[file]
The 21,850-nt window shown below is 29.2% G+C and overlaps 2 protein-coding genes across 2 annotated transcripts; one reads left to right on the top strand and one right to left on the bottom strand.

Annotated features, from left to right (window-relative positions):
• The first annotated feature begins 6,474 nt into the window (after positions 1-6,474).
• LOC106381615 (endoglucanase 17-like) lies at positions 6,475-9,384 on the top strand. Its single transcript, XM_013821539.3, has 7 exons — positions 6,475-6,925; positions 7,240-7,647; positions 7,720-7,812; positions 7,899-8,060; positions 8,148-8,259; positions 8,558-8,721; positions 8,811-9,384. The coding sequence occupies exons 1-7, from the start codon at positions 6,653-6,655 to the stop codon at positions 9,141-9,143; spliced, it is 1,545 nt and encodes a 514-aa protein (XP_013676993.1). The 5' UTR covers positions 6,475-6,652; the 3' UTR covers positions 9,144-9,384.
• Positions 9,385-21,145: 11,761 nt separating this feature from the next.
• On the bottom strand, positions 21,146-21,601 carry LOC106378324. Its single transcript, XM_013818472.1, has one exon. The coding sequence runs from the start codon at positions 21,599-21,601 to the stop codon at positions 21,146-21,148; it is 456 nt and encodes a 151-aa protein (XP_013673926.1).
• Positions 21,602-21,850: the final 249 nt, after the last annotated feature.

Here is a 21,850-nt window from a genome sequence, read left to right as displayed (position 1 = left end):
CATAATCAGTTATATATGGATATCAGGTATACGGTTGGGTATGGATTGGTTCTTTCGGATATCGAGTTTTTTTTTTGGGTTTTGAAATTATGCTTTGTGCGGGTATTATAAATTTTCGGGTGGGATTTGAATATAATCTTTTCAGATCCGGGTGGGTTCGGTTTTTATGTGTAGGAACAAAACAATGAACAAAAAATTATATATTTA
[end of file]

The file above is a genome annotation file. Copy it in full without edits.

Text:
The 21,850-nt window shown below is 29.2% G+C and overlaps 2 protein-coding genes across 2 annotated transcripts; one reads left to right on the top strand and one right to left on the bottom strand.

Annotated features, from left to right (window-relative positions):
• The first annotated feature begins 6,474 nt into the window (after positions 1-6,474).
• LOC106381615 (endoglucanase 17-like) lies at positions 6,475-9,384 on the top strand. Its single transcript, XM_013821539.3, has 7 exons — positions 6,475-6,925; positions 7,240-7,647; positions 7,720-7,812; positions 7,899-8,060; positions 8,148-8,259; positions 8,558-8,721; positions 8,811-9,384. The coding sequence occupies exons 1-7, from the start codon at positions 6,653-6,655 to the stop codon at positions 9,141-9,143; spliced, it is 1,545 nt and encodes a 514-aa protein (XP_013676993.1). The 5' UTR covers positions 6,475-6,652; the 3' UTR covers positions 9,144-9,384.
• Positions 9,385-21,145: 11,761 nt separating this feature from the next.
• On the bottom strand, positions 21,146-21,601 carry LOC106378324. Its single transcript, XM_013818472.1, has one exon. The coding sequence runs from the start codon at positions 21,599-21,601 to the stop codon at positions 21,146-21,148; it is 456 nt and encodes a 151-aa protein (XP_013673926.1).
• Positions 21,602-21,850: the final 249 nt, after the last annotated feature.

Here is a 21,850-nt window from a genome sequence, read left to right as displayed (position 1 = left end):
CATAATCAGTTATATATGGATATCAGGTATACGGTTGGGTATGGATTGGTTCTTTCGGATATCGAGTTTTTTTTTTGGGTTTTGAAATTATGCTTTGTGCGGGTATTATAAATTTTCGGGTGGGATTTGAATATAATCTTTTCAGATCCGGGTGGGTTCGGTTTTTATGTGTAGGAACAAAACAATGAACAAAAAATTATATATTTA